Last summer, I transplanted a tomato variety trial into a field not far from Dos Palos, an area where annual crops such as cotton, corn, tomatoes, and melons have historically dominated the agricultural landscape. The soils in this area typically are clay loams with elevated pH (> 7) as well as salinity (EC > 2). In particular, the soil at this specific location was classified as an Alros clay loam with a pH of 8 and an EC of 3.2. And this was the good part of the field!
The trial was long enough that it extended across the entire length of the field. At the south end, it terminated in an obvious alkali spot: the soil was much lighter, and the structure was that of powdered chalk. I briefly considered moving the remaining plots to a better part of the field, but I didn't want to stop the entire transplanting operation for just a few more plots.
This field used typical weed management practices for fresh market tomatoes: dual magnum (S-metoachlor pre-plant incorporated) followed by mechanical cultivation (2x) and one pass by a hand hoeing crew. The field was furrow irrigated using canal water. Fresh market tomato growers frequently use furrow irrigation, as it tends to concentrate the fruit set as compared to drip.
My trial was mostly weed free, except for the portion that ended up in the alkali spot (Figure 1). Here, it was completely grown over by weeds by season end, especially barnyard grass, watergrass, junglerice (Echinochloa spp), sprangletop (Leptochloa spp), and purslane (Portulaca spp).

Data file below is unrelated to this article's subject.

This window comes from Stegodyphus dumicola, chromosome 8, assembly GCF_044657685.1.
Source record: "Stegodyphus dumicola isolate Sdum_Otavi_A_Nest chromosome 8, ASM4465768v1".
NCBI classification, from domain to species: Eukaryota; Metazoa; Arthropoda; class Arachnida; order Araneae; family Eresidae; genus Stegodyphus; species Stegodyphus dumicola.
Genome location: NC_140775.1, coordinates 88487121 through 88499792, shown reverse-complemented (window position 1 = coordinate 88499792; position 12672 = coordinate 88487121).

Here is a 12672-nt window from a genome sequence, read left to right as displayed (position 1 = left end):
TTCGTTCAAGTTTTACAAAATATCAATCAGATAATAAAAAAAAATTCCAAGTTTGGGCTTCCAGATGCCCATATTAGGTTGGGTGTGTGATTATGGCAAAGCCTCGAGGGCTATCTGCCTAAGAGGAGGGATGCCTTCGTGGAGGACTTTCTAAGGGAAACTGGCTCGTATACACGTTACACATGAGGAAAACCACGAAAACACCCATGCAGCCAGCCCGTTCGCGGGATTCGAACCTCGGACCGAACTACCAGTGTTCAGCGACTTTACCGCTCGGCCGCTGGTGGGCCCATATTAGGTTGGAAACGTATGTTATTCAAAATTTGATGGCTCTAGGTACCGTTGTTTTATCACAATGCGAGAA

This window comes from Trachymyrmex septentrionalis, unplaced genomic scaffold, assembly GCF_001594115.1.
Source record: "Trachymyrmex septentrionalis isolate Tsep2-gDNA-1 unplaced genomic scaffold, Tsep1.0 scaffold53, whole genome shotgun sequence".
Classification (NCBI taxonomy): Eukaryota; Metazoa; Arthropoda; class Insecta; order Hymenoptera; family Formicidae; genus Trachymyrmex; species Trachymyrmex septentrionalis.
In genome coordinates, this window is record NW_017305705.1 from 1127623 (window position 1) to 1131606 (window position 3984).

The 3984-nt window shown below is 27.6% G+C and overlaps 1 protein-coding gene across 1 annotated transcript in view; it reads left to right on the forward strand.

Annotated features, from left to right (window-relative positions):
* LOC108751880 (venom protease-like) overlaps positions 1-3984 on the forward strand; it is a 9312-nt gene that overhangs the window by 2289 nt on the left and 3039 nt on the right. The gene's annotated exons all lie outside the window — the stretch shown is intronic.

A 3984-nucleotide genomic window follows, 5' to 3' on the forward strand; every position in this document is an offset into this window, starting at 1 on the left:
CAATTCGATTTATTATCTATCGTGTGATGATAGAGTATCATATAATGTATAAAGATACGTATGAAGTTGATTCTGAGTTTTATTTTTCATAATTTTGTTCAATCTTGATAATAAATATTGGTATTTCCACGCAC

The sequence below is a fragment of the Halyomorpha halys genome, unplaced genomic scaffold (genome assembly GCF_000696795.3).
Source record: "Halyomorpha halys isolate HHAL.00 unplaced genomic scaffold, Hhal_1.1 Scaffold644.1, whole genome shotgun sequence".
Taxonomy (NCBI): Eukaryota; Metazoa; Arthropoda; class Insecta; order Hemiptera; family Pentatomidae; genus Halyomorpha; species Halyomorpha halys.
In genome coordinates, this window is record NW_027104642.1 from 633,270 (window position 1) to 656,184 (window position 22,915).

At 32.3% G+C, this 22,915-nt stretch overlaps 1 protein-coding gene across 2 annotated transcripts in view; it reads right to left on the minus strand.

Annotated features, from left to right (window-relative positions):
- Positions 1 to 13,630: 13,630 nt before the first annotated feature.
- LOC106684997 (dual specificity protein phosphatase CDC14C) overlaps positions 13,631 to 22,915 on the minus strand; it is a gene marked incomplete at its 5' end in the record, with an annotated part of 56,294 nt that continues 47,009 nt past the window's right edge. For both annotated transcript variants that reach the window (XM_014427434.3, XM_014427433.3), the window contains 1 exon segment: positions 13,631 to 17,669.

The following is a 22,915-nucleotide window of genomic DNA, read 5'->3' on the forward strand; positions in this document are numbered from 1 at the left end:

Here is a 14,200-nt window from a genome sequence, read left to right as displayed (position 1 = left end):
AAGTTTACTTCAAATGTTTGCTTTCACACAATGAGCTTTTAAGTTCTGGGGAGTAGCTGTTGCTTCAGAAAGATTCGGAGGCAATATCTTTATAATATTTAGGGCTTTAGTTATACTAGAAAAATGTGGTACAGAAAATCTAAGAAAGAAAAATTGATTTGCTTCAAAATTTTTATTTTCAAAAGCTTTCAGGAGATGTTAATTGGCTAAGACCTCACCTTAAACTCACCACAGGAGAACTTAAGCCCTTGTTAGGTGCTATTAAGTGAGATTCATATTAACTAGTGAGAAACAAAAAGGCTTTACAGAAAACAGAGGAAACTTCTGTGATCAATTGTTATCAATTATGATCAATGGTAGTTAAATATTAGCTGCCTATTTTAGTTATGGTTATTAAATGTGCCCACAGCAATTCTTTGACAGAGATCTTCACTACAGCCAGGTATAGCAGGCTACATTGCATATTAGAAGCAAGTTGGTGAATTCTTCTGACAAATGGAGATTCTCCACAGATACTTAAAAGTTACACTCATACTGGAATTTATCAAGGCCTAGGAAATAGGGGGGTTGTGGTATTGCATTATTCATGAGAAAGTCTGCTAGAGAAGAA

At this same area where the weeds proliferated, the soil was saturated and so slick that walking through the furrow was practically impossible. White alkali spots like this often have poor infiltration as a result of sodium salts, and indeed at this spot the SAR, or sodium absorption ratio, was 10, which indicates high sodium content. Sodium salts cause clay particles to expand and seal over. They make slick clay soils even greasier, and deflocculate structure. The combination of furrow irrigation and poor water infiltration made the soil in this area chronically wet all season. The result: a proliferation of weeds especially adapted to these growing conditions (Figure 2).
The tomatoes did not yield well here, with no production in some plots. While tomatoes are more salt tolerant than many crops, they have their limits. Weed competition further reduced yield. But in this situation the lack of weed control was not herbicide or applicator failure, rather, it was a specific inherent soil problem of high pH coupled with excessive sodium salts.